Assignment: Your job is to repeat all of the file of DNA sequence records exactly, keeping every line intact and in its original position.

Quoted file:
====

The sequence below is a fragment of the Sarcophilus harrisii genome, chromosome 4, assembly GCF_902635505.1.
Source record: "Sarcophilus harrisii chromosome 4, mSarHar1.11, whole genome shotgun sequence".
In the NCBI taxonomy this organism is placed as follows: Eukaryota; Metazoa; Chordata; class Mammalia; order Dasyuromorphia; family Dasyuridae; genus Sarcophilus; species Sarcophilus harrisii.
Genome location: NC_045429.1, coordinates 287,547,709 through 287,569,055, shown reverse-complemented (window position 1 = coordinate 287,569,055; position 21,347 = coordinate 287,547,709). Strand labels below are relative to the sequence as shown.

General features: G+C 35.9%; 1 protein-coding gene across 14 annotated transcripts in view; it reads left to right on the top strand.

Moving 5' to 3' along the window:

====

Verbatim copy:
The sequence below is a fragment of the Sarcophilus harrisii genome, chromosome 4, assembly GCF_902635505.1.
Source record: "Sarcophilus harrisii chromosome 4, mSarHar1.11, whole genome shotgun sequence".
In the NCBI taxonomy this organism is placed as follows: Eukaryota; Metazoa; Chordata; class Mammalia; order Dasyuromorphia; family Dasyuridae; genus Sarcophilus; species Sarcophilus harrisii.
Genome location: NC_045429.1, coordinates 287,547,709 through 287,569,055, shown reverse-complemented (window position 1 = coordinate 287,569,055; position 21,347 = coordinate 287,547,709). Strand labels below are relative to the sequence as shown.

General features: G+C 35.9%; 1 protein-coding gene across 14 annotated transcripts in view; it reads left to right on the top strand.

Moving 5' to 3' along the window: